IN PICTURES | This Japanese-inspired home in PE is a sensory delight
Moving to a new home meant Dicey Du Toit could finally play with vibrant colours and sensual textures, creating a home that looks, smells, sounds and feels just right
When Dicey and Tom du Toit swapped their Bauhaus home in Paarl, in the heart of the Cape Winelands, for a 1970s house in Port Elizabeth, it came with some celebration for Dicey. The self-taught designer and decorator was relieved that she could finally allow her own interior style to flourish. "Tom is an engineer, so he loved the Paarl house," she says of the home built by Mies van der Rohe protégé Pius Pahl, the last architect to qualify at the Bauhaus, Germany's influential art school. "It was an enormous glass house with only three solid walls. It was all about clean spaces, minimalism and no clutter."
Living in an all-white Bauhaus abode was something of a shock to Dicey's senses, which are instinctively drawn to colours and textures. "Nothing I loved fitted in there," she says, explaining how new furniture had to be curated to complement the iconic architecture. "I had to redesign myself to live in the space."
When Tom opened an injection-moulding company just outside Port Elizabeth, it came as an opportunity to relocate and start playing house again - this time in a style more attuned to Dicey's Japanese-like approach to interior design and architecture. The three-bedroom home on the edge of the Baakens Valley nature reserve provided the setting that welcomed her Eastern sensibility for stimulating sensory experiences.
Dicey's work as an architectural heritage specialist helped her to instantly recognise the opportunities abounding in this old new home, calling for a complete overhaul of the interior structures while respecting and maintaining the masterplan. "It was being used as a guest house when we bought it," she says, pointing to rooms that were formerly closed up to one another. The home proved difficult to navigate in this iteration, with awkward twists and turns and no natural flow. It was impractical, suffocating and dark.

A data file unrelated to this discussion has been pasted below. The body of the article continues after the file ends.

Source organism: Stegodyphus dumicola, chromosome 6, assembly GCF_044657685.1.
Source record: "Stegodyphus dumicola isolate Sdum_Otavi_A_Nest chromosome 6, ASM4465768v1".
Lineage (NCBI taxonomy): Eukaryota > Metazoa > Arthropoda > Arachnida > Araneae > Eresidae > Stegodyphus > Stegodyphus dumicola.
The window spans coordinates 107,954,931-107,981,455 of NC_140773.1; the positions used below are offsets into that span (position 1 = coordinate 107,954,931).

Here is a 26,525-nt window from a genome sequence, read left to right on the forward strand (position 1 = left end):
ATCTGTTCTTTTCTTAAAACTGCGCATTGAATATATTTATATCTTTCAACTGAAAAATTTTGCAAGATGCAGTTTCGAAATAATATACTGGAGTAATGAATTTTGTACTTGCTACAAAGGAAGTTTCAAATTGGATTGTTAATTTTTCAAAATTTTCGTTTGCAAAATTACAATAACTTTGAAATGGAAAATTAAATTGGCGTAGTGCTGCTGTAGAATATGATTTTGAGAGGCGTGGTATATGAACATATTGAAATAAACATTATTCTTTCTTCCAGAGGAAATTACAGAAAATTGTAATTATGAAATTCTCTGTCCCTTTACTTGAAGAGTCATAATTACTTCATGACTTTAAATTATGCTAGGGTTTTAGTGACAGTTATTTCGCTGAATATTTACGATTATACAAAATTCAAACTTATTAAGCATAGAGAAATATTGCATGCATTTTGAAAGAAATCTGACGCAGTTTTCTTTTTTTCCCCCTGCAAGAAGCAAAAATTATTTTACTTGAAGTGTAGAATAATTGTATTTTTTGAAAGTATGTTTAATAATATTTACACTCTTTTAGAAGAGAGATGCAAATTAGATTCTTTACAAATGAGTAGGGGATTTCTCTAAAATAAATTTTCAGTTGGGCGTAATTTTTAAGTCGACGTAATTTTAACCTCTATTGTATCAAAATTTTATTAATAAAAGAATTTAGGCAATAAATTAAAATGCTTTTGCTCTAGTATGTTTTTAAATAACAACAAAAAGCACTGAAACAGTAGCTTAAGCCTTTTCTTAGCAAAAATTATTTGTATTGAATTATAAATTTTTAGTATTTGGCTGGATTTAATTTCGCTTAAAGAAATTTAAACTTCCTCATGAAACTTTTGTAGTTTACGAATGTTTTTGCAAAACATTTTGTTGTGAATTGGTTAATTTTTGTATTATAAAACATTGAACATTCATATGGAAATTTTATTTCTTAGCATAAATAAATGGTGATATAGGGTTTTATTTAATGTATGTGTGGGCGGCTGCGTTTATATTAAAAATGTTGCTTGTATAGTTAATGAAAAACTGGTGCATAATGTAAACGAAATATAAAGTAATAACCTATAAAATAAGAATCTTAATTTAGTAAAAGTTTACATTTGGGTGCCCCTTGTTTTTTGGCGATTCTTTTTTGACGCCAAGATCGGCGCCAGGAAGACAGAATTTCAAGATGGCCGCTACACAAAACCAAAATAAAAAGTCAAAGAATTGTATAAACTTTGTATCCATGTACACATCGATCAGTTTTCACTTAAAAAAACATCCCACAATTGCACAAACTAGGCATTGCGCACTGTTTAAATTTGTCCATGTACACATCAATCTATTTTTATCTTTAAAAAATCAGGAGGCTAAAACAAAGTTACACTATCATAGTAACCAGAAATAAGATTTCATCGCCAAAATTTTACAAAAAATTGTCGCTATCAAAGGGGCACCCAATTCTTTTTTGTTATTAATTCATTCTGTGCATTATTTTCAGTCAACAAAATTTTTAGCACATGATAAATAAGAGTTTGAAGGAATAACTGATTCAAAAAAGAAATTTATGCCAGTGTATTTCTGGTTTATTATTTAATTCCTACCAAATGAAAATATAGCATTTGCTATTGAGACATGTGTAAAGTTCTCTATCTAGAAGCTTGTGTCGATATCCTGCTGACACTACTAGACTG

It took Tom knocking on a wall to have them realise that many of the interior structures were drywalling. By bashing these down, they revealed the expansive passageway linking the entire home. "That's when it made sense to me," Dicey says. "Suddenly the house had breathing space."
Connecting spaces with wooden shutters that are open for interaction, or closed to create cosy private nooks, the home's fluid motion is an ode to the Japanese philosophy of functional movement resulting in personal comfort. The Du Toits interact around the original axis, each end being visible to the other, while the passage peaks into living and work rooms, which in turn lead to the outdoor deck overlooking the valley. The entrance porch and kitchen were both opened up to the koi pond, and a bridge was built to link the front and back doors.
As owner of The Collection Studio, a décor and interior-design practice in Richmond Hill, Dicey designs furniture, textiles, ceramics and wallpaper, matching these to client briefs. For her home, she wanted to create a relaxing island feel and "go with the flow", and the sensory questionnaire she poses to clients bode well for this personal project. "I ask things like 'What noises make you happy? What texture do you like? Do you enjoy me-time?'."
Wanting the sounds and textures of nature to be part of their everyday living, she ensured that all rooms led to an outdoor area, with the sounds of koi feeding in the pond or trees rustling above the valley always within earshot. Layering this sensation with mohair rugs, velvet sofas, Cemcrete floors and painted brick walls, the result is a home that speaks of its owner's love of auditory, visual and textural perceptions.
The furniture is a mix of old and new. A Gregor Jenkin dining table was a birthday gift from Tom when they moved into the new house. It is surrounded by the Vitra Panton chairs that travelled with them from the Paarl home. A Le Corbusier lounger rests in the sunroom, while the formal lounge is filled with bespoke pieces from The Collection Studio. This room of greens and blues is where Dicey's eclectic application of vibrant tones really comes to life. "We see colour outside in nature, so why not bring it inside?" she says.
It's not just colour she's brought indoors; the plants have come in too, with every room housing a profusion of pot plants. "A plant can become your best interior-design feature. They grow and change and are never stagnant."
Having felt that her previous home left her with no room for innovation, Dicey has used this space to experiment with greenery, paint, fabric and flooring, creating a home that looks, smells, sounds and feels just right.